Perry spoke about having private, competing agencies that would issue deeds. He was asked what happens when the competing agencies disagreed about arcane issues of chain of title or property boundaries. Perry, who adheres to the NAP (Non-aggression Principle), did not have a good answer, so he hung up, leaving the interviewer to feel that he had won the debate.
As funny as that clip may seem, I'm actually more on Perry's side than not. There are now and always have been and always will be competing title agencies -- they are called sovereign nations -- and when they cannot resolve title disputes through diplomacy, they go to war.
The following is the text of the video embedded above. If you have trouble hearing me talk in the video, you can follow along below:
The eastern boundary of my land runs through these woods. And it's not a deed, or an abstract of title, that keeps other people from invading my property. Land title has always been subject to competing title agencies. The agencies have had such names as Britain, France and Spain. Also Cherokee Nation or the United States. So, in terms of how we get our title, it's always purchased directly through blood spilt in battle or indirectly through diplomacy. Land in Missouri was acquired through the Louisiana Purchase, but let's face it, how did France get it?
This is my abstract of title that I have. I am not going to tell you the legal description of my land, but I'm going to go far, far back in time -- back to the beginning. Back to ... It says here in the first patent of the United States of America to this larger plot of land from which my land derives: "In testimony thereof, I, James Buchanan, President of the United States of America, have caused these letters to be made patent, and the seal of the General Land Office to be hereunto affixed, given under my hand at the City of Washington, the Friday of March [sic: should be first day of March] ,,,I don't know what date... 1859 and of the Independence of the United States the 83rd. By the President, James Buchanan, by T. J. Albright, Secretary, and recorded by J.N. Granger, Recorder of the General Land Office."
Now, I built this fence. But it's not the fence that keeps other people out.
I'm going to tell you a story about something that happened on this land a long time ago. And it's something that didn't happen to me. And it didn't happen to Bow. But it did happen to our predecessors in title. That means the people who owned the land before we did. One day, even though they had this wonderful abstract of title that guaranteed that they owned the property, a bad man came from the other side of the woods -- and there wasn't even a fence at the time -- and he entered the house. The woman was alone. He threatened her. He notified her husband that he was going to kill her if a ransom was not paid. Well, the husband went to the bank, got a banker with him, came to the house, was shot in the head, but survived, and the woman had already been shot about twelve times and was killed.
So what's the point of this story? The point is that it's not because we have title to the land that people don't trespass. It's not an abstract of title that guarantees us our property. It's the fact that we have good neighbors.Now some people might object that title companies are the ones who maintain the chain of title and courts of law determine the outcome to boundary disputes, but these things are actually a very minor factor in the lives of most people. Adverse possession takes care of most inaccuracies in boundary mapping. Even if you have had your fence on the neighbors' property by mistake or they on yours, after a certain number of years of everybody believing that the fence marks that boundary, the fence actually becomes the legal boundary. That's because title like many other social concepts is really all in the minds of people. If the neighbors all agree that you have title, then you have title. And nobody walks down the street coveting somebody else's house, thinking to himself: I wonder if they really have title. We know that the neighbor's property isn't ours, and we don't go around laying claims to it. That is how title is maintained.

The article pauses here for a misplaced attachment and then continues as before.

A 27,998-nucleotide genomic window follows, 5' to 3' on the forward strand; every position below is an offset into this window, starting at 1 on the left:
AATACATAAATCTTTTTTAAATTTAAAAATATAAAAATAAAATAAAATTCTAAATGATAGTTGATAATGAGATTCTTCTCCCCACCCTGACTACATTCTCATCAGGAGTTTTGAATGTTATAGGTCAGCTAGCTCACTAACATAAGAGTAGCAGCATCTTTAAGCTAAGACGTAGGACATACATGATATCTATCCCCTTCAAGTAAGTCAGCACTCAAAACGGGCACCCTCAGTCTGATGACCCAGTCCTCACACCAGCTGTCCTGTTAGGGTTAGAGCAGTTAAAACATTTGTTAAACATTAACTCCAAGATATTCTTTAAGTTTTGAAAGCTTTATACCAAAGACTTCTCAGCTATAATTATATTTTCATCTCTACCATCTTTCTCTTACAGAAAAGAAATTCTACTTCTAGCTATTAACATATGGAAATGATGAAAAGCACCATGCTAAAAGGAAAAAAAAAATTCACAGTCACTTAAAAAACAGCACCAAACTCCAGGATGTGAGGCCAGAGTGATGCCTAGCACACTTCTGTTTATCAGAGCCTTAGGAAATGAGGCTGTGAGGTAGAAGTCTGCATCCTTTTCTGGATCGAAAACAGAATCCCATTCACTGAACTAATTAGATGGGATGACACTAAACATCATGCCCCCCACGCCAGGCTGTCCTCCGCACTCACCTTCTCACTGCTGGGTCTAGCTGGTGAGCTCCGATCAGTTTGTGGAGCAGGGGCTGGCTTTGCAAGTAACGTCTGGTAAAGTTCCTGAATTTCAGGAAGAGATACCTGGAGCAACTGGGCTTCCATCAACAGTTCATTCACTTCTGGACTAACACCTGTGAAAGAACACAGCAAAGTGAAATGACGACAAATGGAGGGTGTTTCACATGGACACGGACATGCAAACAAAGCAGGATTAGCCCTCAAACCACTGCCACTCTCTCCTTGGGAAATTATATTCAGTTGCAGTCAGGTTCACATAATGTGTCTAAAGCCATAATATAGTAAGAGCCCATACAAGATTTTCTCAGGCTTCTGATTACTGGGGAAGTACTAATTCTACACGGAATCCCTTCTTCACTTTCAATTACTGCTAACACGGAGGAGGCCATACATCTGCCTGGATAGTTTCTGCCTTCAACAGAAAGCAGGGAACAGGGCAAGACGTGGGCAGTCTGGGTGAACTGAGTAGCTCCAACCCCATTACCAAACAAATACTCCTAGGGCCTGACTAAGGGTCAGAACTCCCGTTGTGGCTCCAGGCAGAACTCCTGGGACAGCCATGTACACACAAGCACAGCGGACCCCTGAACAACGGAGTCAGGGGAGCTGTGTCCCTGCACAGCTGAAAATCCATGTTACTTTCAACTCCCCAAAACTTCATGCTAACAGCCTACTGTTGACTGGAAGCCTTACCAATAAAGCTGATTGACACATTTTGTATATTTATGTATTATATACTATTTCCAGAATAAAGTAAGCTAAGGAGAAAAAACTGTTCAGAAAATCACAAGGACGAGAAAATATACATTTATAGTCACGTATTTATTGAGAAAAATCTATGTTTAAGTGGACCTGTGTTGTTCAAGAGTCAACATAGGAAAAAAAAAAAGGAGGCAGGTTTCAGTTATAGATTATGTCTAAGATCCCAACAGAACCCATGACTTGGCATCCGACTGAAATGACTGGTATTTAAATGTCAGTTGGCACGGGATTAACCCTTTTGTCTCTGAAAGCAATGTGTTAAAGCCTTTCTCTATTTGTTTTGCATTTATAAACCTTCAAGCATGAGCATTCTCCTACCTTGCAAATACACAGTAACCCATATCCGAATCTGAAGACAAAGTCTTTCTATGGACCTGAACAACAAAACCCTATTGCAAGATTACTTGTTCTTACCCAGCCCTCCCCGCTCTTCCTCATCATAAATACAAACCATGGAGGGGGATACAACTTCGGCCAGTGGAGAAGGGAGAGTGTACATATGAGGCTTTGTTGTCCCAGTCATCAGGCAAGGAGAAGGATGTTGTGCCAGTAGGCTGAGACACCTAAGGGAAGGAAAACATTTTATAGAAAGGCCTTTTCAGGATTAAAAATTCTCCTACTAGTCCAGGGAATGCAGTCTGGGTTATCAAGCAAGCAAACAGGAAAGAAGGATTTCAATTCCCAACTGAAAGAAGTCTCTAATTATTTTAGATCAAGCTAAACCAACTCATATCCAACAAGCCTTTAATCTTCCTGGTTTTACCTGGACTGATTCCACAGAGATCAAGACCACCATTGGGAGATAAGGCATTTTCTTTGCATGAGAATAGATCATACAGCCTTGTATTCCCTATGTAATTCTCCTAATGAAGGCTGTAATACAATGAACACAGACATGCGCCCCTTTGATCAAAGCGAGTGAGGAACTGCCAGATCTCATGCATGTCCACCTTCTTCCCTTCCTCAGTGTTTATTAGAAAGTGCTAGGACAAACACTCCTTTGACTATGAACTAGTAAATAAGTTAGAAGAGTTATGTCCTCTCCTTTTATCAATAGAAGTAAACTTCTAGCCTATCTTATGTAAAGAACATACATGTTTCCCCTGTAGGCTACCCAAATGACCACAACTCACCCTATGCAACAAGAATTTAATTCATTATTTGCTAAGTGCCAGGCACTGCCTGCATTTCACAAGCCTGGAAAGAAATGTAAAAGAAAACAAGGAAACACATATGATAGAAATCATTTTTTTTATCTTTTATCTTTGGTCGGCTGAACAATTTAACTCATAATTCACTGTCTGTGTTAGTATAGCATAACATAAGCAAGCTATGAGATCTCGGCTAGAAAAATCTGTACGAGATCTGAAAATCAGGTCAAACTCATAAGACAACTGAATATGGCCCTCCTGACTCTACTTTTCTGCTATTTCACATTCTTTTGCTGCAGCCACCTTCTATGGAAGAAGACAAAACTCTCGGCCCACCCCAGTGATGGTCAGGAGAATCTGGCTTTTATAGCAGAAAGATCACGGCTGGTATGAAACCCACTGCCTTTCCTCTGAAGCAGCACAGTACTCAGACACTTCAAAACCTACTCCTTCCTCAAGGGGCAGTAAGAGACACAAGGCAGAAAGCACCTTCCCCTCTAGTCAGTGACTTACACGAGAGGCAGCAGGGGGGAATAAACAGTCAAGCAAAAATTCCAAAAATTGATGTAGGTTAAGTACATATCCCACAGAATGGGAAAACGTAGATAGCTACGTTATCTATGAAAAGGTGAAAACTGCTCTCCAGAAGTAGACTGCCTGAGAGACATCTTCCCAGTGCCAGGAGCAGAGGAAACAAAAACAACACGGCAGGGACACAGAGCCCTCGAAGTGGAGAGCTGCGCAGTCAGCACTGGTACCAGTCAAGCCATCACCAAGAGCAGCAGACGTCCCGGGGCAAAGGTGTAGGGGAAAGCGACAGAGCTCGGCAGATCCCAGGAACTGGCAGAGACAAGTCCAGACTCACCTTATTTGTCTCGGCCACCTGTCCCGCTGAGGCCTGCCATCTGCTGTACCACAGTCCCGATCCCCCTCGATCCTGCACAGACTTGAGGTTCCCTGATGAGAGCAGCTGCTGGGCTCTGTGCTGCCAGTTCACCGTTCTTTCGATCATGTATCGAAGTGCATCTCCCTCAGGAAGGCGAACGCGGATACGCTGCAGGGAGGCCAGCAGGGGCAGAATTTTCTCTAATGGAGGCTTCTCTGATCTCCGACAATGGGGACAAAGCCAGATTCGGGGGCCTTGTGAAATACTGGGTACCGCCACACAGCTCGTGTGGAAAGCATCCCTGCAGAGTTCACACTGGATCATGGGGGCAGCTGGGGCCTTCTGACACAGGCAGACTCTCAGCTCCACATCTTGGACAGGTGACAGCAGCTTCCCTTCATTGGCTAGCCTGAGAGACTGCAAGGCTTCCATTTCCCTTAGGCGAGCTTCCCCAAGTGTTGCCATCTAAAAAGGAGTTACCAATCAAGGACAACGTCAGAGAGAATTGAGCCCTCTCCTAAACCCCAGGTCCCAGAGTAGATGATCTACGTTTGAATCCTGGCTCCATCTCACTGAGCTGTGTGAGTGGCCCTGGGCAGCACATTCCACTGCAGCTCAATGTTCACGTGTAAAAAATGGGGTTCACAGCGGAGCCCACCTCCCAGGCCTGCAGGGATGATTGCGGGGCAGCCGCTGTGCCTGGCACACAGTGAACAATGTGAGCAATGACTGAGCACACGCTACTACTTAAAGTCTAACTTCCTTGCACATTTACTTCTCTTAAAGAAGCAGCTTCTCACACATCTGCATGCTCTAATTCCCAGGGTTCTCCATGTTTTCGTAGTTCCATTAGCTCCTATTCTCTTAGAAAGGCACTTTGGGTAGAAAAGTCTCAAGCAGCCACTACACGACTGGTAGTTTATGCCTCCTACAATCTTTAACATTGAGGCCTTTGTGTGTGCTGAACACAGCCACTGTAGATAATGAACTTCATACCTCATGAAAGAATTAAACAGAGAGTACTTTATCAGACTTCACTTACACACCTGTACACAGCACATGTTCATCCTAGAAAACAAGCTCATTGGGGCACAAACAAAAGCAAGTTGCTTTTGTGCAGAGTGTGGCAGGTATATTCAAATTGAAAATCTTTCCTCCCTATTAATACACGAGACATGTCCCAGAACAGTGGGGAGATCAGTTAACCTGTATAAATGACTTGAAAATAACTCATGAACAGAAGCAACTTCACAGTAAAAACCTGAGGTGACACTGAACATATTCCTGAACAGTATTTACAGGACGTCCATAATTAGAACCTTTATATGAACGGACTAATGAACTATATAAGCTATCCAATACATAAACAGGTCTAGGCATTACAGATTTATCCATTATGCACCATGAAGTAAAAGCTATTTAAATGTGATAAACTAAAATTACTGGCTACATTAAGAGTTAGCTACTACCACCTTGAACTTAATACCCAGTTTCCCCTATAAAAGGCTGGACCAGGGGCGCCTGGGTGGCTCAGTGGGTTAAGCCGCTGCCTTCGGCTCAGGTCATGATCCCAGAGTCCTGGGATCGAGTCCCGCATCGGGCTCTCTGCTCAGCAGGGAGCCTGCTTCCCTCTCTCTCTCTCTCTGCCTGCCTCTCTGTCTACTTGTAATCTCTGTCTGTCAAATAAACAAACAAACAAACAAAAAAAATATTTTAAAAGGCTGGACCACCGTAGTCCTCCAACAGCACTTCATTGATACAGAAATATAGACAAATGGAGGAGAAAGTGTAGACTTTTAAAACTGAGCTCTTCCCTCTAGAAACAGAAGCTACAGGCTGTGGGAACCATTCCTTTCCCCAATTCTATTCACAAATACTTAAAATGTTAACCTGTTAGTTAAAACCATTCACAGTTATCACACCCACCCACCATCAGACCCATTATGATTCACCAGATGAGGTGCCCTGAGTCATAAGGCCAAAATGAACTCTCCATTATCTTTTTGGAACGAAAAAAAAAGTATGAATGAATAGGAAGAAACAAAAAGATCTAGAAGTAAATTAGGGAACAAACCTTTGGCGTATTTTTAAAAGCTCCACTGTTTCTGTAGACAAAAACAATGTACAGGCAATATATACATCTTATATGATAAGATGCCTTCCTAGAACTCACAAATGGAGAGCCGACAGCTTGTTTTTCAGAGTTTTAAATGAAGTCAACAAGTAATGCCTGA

Except for one thing: The local county government demands a ransom from us at the end of the year in the form of a property tax. If we don't pay it, then they will eventually come and by force of arms take our property away from us. Then they will change the deed records in their favor. Darryl Perry does not like that the government does this, and I must say that I sympathize with him.
Naturally the government tells us that if we did not pay this fee, one of our neighbors would try to steal our land, and no one would defend us. But I think that it's actually the neighbors who would come and stand up for our rights and fight right alongside us to defend our land, in the same way that we would do to defend theirs. And I think that's what Darryl Perry should have said in the interview.
Governments get their legitimacy from the consent of the governed. They are here to serve us. We are not here to serve them. That's what people sometimes forget, because after a while, the size of the government comes to eclipse any legitimizing force that each individual's consent originally granted it. If somebody comes to claim our land, ultimately we will have to fight for it. This is true whether it's a foreign invader or a bad neighbor. And we need the help of our good neighbors to keep the bad ones at bay. That's all you really need to know about title to land.